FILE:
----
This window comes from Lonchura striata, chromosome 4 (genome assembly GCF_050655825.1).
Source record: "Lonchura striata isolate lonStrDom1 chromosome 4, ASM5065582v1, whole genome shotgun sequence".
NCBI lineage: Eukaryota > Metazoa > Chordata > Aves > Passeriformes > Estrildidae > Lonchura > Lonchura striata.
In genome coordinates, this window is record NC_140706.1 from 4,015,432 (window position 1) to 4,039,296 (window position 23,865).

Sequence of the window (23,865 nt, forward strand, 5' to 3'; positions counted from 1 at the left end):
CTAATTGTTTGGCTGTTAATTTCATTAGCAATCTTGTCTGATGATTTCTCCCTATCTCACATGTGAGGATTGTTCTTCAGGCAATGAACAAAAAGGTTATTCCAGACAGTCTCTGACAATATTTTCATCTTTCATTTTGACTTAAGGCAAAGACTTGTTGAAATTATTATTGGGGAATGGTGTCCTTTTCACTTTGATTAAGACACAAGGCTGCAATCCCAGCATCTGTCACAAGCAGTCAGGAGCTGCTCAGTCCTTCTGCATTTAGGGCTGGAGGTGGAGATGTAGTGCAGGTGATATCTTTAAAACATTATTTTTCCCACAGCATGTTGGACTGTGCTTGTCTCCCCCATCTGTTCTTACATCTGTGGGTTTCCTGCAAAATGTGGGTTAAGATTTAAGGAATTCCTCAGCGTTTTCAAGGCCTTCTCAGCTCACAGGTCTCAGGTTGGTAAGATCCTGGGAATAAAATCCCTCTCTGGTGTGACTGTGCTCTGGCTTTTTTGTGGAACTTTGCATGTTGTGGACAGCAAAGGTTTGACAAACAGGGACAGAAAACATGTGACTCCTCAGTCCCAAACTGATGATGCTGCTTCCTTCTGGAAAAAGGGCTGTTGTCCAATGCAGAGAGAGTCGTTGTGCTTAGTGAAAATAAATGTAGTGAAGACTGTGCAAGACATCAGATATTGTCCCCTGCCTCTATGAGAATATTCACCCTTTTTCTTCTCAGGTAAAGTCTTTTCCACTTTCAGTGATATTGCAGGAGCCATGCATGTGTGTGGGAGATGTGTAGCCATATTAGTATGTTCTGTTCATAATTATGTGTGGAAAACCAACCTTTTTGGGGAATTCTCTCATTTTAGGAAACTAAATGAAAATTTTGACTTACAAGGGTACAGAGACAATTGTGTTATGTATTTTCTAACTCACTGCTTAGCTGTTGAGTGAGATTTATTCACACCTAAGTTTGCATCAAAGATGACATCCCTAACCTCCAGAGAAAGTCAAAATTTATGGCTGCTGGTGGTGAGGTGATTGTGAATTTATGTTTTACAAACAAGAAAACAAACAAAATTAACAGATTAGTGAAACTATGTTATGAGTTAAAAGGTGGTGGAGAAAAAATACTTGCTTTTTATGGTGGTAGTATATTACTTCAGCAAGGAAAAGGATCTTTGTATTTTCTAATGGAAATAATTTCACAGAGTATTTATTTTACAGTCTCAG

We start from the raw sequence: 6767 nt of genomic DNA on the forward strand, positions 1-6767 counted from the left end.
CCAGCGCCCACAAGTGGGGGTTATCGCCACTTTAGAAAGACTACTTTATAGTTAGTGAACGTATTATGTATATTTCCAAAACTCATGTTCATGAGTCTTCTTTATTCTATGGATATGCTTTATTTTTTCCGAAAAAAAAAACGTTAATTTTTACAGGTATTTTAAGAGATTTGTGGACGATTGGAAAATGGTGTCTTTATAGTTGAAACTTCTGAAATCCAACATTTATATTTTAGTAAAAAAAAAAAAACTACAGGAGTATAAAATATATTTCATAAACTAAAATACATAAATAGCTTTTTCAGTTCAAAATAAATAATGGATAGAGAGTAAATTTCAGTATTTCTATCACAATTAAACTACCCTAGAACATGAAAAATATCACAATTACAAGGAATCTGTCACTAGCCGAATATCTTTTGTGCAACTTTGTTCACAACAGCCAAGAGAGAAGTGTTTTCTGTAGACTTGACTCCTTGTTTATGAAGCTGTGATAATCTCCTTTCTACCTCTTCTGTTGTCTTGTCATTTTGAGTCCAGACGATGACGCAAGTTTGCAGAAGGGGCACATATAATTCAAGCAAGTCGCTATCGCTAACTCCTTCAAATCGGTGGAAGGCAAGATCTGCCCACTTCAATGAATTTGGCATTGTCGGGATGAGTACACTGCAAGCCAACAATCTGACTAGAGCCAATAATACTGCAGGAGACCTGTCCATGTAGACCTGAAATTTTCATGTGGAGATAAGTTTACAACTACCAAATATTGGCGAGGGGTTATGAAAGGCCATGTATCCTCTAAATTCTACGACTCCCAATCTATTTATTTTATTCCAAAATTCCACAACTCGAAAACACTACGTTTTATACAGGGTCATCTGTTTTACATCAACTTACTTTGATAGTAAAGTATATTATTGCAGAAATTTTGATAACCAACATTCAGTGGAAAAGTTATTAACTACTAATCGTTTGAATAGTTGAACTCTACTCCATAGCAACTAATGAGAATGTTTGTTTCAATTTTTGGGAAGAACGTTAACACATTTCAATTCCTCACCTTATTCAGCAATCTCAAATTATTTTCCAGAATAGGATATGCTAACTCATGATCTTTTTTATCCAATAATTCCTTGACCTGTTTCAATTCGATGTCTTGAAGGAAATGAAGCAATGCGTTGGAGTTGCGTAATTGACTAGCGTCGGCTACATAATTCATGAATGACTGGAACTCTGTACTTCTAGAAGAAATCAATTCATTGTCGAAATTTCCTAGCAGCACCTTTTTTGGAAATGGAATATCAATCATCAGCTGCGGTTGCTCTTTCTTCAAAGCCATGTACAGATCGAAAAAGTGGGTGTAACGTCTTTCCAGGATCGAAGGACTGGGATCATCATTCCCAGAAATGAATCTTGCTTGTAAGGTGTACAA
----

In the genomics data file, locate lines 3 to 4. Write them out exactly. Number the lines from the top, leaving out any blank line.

NCBI lineage: Eukaryota > Metazoa > Chordata > Aves > Passeriformes > Estrildidae > Lonchura > Lonchura striata.
In genome coordinates, this window is record NC_140706.1 from 4,015,432 (window position 1) to 4,039,296 (window position 23,865).